DEVELOPING A PROPOSAL FOR A MULTI-USER INTERMODAL FREIGHT TERMINAL AS A PUBLIC-PRIVATE PARTNERSHIP: LESSONS LEARNED ABOUT PUBLIC AND PRIVATE PERSPECTIVES, TIMING, AND ROLES
economics - benefits, organisation - competition, mode - rail, mode - subway/metro
Twin Cities Metropolitan Area (Minnesota), Terminals (Transportation), Site selection, Railroad terminals, Public private partnerships, Placement (Location), Perspective views, Market share, Market assessment, Location, Locating, Intermodal terminals, Freight terminals, Economic benefits, Depots (Transportation), Decision making, Competition
Intermodal rail terminals are an important part of an integrated freight transportation system. The location of intermodal terminals often has depended on where railroads had spare land adjacent to freight-rail lines. But many of these locations are less than ideal in terms of surrounding land uses and offer little scope for expansion as intermodal traffic grows. A study undertaken in Minnesota to evaluate the need for new or expanded intermodal terminal facilities in the Twin Cities metropolitan area is described. The process was funded by the metropolitan planning organization for the Twin Cities region, the state department of transportation, and three private railroad carriers. It involved a series of studies to determine the market for an intermodal facility, to locate a site and develop a proposal for a multi-user terminal, and to assess the terminal's economic benefits for the region. Several lessons were learned during this public-private partnership process; these are useful for other metropolitan areas considering freight needs. The public and private sectors bring different perspectives to the development process, and coordinating their decision making is a challenge. It is crucial to obtain and to maintain appropriate and timely access to decision makers. The competitive positions of carriers must be assessed and the project's impact on the relative market share among them will be critical. Given the lack of support by the railroads to develop a joint-use intermodal facility, as recommended in the study, neither the railroads nor the development community was willing to implement the project.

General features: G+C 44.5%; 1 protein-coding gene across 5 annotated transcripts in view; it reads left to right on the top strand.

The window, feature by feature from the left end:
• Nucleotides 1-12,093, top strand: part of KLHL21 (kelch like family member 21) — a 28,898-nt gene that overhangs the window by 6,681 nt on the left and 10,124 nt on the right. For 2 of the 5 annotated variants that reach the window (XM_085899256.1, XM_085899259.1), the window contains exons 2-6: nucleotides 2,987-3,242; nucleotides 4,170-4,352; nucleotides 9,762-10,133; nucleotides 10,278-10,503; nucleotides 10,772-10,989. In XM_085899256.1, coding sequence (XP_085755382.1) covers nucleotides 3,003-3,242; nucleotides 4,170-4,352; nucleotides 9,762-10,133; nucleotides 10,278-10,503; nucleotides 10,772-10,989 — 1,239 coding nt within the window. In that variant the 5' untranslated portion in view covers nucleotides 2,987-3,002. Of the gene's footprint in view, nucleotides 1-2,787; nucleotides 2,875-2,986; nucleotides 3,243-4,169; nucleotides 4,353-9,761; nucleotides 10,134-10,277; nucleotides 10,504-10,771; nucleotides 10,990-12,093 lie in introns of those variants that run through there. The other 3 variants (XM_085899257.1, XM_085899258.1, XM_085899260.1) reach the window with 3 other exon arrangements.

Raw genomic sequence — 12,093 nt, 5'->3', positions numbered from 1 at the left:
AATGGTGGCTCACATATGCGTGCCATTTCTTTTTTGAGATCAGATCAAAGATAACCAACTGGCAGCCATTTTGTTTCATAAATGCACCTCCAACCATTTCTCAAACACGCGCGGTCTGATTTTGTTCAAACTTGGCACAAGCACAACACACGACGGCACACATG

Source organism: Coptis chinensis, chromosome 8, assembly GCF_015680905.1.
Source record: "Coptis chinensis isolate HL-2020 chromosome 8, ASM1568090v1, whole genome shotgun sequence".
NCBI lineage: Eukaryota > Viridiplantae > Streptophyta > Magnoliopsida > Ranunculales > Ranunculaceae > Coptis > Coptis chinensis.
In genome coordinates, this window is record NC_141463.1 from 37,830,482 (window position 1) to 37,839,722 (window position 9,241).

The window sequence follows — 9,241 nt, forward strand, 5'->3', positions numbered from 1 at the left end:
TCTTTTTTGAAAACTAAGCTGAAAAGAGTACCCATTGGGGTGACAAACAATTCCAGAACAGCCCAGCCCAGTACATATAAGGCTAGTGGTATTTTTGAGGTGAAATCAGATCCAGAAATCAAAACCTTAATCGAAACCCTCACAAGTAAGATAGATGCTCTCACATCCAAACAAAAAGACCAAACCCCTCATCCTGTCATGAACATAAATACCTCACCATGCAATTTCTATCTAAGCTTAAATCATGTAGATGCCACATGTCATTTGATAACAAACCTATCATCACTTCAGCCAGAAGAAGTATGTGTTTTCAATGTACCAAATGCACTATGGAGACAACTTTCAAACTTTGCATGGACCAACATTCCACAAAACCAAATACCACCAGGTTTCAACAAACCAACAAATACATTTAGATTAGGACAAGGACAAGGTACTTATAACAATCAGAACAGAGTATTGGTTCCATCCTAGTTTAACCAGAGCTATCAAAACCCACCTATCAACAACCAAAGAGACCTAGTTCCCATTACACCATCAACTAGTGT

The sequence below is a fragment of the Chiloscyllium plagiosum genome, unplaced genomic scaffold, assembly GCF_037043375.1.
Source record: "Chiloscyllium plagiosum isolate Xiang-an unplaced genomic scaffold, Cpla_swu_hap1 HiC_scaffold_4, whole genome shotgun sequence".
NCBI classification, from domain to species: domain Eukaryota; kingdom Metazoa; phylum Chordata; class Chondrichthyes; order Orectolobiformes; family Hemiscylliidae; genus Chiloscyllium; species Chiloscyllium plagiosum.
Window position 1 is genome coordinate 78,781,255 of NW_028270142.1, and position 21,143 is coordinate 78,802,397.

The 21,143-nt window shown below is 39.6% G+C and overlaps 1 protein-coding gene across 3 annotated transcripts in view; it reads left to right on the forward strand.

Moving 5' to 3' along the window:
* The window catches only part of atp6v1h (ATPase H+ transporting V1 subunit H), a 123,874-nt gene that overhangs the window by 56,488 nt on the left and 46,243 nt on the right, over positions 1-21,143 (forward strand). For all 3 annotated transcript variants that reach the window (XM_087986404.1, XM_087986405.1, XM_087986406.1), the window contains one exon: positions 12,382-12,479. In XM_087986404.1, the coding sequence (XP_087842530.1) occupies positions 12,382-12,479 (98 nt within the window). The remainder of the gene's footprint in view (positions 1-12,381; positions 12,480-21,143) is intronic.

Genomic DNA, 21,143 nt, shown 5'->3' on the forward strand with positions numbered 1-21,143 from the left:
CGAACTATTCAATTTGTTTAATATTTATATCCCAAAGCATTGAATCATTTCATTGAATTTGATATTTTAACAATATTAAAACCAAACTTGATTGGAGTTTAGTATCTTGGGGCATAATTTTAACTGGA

Barton, J, Selness, C, ANDERSON, R, Lindberg, D, Foster, NSJ. (1999). DEVELOPING A PROPOSAL FOR A MULTI-USER INTERMODAL FREIGHT TERMINAL AS A PUBLIC-PRIVATE PARTNERSHIP: LESSONS LEARNED ABOUT PUBLIC AND PRIVATE PERSPECTIVES, TIMING, AND ROLES. Transportation Research Record, Vol. 1659, p. 145-151.